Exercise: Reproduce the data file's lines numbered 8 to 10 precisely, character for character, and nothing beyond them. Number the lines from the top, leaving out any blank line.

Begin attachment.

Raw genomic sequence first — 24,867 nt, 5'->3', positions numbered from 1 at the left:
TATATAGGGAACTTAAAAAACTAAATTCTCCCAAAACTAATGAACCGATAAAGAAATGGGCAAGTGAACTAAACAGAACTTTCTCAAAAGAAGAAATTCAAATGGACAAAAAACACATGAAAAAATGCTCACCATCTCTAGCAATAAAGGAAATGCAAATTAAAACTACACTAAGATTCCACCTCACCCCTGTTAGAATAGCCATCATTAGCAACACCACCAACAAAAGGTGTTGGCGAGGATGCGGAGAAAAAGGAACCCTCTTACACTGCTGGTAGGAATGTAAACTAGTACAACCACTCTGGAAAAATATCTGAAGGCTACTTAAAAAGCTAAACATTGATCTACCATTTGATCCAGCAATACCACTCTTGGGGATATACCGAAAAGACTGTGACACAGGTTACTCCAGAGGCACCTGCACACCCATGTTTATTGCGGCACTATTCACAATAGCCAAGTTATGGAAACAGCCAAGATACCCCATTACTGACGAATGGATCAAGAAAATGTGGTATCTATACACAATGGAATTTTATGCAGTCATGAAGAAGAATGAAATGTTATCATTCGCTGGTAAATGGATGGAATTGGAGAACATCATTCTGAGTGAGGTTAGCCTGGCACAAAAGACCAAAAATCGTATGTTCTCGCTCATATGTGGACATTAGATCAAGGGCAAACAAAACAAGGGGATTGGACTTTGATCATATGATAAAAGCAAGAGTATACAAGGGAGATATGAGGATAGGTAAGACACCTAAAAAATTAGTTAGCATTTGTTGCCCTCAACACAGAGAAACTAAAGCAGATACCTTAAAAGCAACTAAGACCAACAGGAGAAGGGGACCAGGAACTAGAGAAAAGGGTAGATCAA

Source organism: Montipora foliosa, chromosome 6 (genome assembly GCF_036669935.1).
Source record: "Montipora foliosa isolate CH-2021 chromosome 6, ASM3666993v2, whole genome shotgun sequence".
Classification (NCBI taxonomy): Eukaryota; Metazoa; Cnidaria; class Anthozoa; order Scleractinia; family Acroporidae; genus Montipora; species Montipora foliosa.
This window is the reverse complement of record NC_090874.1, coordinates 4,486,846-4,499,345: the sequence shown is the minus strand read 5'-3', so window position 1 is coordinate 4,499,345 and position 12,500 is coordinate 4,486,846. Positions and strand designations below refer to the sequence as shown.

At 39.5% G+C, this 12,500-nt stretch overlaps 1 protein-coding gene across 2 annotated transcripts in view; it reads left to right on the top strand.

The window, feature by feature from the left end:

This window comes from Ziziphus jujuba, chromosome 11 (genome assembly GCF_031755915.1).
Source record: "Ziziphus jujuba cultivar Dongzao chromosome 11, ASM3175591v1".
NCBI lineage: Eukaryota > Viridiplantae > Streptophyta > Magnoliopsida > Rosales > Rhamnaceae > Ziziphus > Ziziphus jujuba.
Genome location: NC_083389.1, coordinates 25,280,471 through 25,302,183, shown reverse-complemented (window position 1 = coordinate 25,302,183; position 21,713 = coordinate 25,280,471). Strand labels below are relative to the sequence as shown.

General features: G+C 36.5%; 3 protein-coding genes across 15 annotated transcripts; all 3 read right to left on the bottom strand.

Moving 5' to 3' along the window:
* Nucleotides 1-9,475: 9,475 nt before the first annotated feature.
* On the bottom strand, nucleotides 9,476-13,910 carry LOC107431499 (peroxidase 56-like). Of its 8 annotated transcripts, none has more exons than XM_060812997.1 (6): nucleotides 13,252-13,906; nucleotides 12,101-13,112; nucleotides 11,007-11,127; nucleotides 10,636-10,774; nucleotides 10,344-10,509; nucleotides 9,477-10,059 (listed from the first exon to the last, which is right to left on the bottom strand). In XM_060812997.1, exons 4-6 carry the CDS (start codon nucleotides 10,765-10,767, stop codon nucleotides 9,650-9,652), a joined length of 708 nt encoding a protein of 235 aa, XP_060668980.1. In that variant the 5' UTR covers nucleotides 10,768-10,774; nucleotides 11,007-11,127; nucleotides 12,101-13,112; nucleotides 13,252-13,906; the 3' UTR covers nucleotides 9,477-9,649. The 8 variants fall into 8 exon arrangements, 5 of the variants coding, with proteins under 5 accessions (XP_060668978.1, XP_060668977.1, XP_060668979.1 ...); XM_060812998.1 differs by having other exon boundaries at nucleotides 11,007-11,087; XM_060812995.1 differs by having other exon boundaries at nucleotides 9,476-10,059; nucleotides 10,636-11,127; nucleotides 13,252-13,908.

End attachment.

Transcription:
The window, feature by feature from the left end:

This window comes from Ziziphus jujuba, chromosome 11 (genome assembly GCF_031755915.1).
Source record: "Ziziphus jujuba cultivar Dongzao chromosome 11, ASM3175591v1".